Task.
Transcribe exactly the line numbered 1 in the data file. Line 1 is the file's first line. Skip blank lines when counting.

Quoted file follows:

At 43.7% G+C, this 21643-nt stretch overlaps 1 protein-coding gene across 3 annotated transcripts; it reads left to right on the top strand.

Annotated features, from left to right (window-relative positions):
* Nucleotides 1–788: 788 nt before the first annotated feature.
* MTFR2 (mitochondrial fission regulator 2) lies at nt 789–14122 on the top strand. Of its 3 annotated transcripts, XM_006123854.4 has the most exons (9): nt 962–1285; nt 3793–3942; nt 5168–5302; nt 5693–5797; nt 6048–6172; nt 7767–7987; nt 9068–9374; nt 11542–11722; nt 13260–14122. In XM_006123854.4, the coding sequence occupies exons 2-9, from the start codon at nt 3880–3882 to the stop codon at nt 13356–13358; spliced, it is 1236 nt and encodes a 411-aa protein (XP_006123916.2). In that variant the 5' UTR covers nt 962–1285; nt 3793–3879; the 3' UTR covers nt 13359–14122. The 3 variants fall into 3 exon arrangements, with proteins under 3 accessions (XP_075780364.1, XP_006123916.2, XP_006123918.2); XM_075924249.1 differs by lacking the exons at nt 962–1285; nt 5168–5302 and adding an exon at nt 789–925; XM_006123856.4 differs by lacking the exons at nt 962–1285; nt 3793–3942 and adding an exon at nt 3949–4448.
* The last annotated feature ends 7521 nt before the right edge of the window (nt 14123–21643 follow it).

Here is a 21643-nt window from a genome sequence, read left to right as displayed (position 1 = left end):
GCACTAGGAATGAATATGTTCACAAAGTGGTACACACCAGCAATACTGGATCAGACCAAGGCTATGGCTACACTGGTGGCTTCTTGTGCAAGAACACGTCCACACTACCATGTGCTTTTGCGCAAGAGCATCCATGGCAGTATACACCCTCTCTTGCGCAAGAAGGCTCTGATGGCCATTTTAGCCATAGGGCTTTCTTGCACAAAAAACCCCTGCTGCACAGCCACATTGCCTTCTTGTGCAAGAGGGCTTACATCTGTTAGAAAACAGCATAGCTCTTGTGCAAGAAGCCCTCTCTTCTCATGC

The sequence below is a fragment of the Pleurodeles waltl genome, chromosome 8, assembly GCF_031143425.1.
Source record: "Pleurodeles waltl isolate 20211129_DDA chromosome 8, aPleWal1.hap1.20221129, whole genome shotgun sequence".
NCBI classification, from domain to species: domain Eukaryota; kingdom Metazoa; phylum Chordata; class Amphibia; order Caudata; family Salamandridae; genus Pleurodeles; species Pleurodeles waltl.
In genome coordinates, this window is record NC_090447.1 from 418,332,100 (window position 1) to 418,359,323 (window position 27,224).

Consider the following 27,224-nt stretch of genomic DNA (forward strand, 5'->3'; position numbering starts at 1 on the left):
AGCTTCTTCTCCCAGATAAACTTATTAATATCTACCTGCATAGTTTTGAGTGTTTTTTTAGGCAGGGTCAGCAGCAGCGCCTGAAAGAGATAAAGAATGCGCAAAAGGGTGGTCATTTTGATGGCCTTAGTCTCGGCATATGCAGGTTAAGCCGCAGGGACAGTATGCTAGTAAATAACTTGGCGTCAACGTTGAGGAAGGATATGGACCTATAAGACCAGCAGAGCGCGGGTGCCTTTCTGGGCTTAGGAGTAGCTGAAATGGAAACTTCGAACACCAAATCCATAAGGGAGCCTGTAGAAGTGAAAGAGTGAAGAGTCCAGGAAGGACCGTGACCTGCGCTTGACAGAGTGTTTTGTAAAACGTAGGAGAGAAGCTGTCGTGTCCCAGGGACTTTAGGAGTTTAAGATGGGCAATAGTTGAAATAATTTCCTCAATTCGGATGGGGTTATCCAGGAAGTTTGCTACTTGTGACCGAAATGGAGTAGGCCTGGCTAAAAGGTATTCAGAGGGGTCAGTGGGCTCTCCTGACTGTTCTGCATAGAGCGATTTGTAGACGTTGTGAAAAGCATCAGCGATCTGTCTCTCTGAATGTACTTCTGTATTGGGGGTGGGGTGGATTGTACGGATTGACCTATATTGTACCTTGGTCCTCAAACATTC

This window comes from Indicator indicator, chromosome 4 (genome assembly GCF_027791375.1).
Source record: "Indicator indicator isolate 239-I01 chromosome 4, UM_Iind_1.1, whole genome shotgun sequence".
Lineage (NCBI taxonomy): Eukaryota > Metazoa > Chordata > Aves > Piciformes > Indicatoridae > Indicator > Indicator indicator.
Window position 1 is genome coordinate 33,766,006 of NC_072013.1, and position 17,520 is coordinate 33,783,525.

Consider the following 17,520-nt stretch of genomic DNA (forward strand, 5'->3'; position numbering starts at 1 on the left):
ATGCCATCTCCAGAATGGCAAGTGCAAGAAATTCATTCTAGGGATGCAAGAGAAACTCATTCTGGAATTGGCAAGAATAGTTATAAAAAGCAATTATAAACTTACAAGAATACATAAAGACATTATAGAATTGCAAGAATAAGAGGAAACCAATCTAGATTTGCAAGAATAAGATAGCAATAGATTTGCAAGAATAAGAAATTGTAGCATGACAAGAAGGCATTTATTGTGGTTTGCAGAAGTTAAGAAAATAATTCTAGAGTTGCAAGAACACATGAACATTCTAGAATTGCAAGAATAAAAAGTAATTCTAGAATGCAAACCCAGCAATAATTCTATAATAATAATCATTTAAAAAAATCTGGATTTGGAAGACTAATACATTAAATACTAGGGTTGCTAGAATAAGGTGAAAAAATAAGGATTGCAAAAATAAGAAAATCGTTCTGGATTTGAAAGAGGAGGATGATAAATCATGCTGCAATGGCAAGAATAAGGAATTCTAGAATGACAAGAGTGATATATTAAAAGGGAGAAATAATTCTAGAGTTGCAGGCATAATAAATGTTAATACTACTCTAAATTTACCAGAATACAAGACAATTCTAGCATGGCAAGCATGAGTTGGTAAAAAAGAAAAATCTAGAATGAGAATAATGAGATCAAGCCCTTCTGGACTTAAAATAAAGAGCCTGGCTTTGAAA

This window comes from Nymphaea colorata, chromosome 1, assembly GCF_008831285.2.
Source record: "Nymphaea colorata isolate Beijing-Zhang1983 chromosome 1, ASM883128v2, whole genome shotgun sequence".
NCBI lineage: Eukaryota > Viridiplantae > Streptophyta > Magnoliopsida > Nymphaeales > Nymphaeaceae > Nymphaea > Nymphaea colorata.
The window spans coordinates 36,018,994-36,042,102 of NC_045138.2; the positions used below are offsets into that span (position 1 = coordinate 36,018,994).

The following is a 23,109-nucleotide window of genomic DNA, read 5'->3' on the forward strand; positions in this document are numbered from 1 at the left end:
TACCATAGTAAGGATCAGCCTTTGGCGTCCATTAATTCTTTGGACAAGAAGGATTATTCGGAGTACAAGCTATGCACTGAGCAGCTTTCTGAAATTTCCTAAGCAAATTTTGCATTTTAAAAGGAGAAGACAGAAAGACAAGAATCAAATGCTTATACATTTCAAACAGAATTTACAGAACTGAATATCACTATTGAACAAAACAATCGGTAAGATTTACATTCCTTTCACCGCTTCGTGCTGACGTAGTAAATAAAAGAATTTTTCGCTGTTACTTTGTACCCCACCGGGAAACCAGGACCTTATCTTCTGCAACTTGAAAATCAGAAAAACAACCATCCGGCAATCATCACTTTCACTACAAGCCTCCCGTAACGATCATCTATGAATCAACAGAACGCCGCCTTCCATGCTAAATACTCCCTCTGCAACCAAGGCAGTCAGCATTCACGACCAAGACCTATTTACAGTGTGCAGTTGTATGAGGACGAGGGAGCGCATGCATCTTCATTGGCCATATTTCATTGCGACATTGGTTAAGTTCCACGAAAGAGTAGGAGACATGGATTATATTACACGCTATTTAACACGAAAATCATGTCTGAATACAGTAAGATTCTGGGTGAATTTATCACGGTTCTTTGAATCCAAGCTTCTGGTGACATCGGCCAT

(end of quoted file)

At 43.7% G+C, this 21643-nt stretch overlaps 1 protein-coding gene across 3 annotated transcripts; it reads left to right on the top strand.